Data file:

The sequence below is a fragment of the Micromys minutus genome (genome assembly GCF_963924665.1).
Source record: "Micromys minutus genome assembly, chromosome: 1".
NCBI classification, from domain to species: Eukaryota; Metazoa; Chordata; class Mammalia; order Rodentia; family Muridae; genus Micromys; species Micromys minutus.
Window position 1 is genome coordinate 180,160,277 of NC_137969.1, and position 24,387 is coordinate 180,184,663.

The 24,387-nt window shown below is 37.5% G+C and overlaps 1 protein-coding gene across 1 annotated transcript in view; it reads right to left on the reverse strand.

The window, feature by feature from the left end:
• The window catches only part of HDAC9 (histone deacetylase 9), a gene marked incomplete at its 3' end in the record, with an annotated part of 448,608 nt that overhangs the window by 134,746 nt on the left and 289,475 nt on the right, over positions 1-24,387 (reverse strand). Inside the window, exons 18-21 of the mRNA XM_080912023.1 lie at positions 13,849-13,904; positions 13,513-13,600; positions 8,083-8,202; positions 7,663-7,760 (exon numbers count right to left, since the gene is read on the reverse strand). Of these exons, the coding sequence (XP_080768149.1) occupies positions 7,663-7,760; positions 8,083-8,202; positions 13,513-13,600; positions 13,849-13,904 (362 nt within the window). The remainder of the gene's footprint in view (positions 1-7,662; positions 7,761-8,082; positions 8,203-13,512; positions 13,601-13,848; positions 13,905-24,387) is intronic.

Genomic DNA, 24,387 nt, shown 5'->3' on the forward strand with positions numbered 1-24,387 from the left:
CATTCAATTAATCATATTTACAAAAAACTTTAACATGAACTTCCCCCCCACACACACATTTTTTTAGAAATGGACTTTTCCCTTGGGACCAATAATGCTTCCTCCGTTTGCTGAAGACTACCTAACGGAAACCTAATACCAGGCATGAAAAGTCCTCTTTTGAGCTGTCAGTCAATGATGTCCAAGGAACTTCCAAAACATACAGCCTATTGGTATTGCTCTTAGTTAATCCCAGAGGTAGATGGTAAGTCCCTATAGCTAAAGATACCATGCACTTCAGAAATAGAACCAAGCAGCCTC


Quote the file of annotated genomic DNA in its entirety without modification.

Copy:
The sequence below is a fragment of the Micromys minutus genome (genome assembly GCF_963924665.1).
Source record: "Micromys minutus genome assembly, chromosome: 1".
NCBI classification, from domain to species: Eukaryota; Metazoa; Chordata; class Mammalia; order Rodentia; family Muridae; genus Micromys; species Micromys minutus.
Window position 1 is genome coordinate 180,160,277 of NC_137969.1, and position 24,387 is coordinate 180,184,663.

The 24,387-nt window shown below is 37.5% G+C and overlaps 1 protein-coding gene across 1 annotated transcript in view; it reads right to left on the reverse strand.

The window, feature by feature from the left end:
• The window catches only part of HDAC9 (histone deacetylase 9), a gene marked incomplete at its 3' end in the record, with an annotated part of 448,608 nt that overhangs the window by 134,746 nt on the left and 289,475 nt on the right, over positions 1-24,387 (reverse strand). Inside the window, exons 18-21 of the mRNA XM_080912023.1 lie at positions 13,849-13,904; positions 13,513-13,600; positions 8,083-8,202; positions 7,663-7,760 (exon numbers count right to left, since the gene is read on the reverse strand). Of these exons, the coding sequence (XP_080768149.1) occupies positions 7,663-7,760; positions 8,083-8,202; positions 13,513-13,600; positions 13,849-13,904 (362 nt within the window). The remainder of the gene's footprint in view (positions 1-7,662; positions 7,761-8,082; positions 8,203-13,512; positions 13,601-13,848; positions 13,905-24,387) is intronic.

Genomic DNA, 24,387 nt, shown 5'->3' on the forward strand with positions numbered 1-24,387 from the left:
CATTCAATTAATCATATTTACAAAAAACTTTAACATGAACTTCCCCCCCACACACACATTTTTTTAGAAATGGACTTTTCCCTTGGGACCAATAATGCTTCCTCCGTTTGCTGAAGACTACCTAACGGAAACCTAATACCAGGCATGAAAAGTCCTCTTTTGAGCTGTCAGTCAATGATGTCCAAGGAACTTCCAAAACATACAGCCTATTGGTATTGCTCTTAGTTAATCCCAGAGGTAGATGGTAAGTCCCTATAGCTAAAGATACCATGCACTTCAGAAATAGAACCAAGCAGCCTC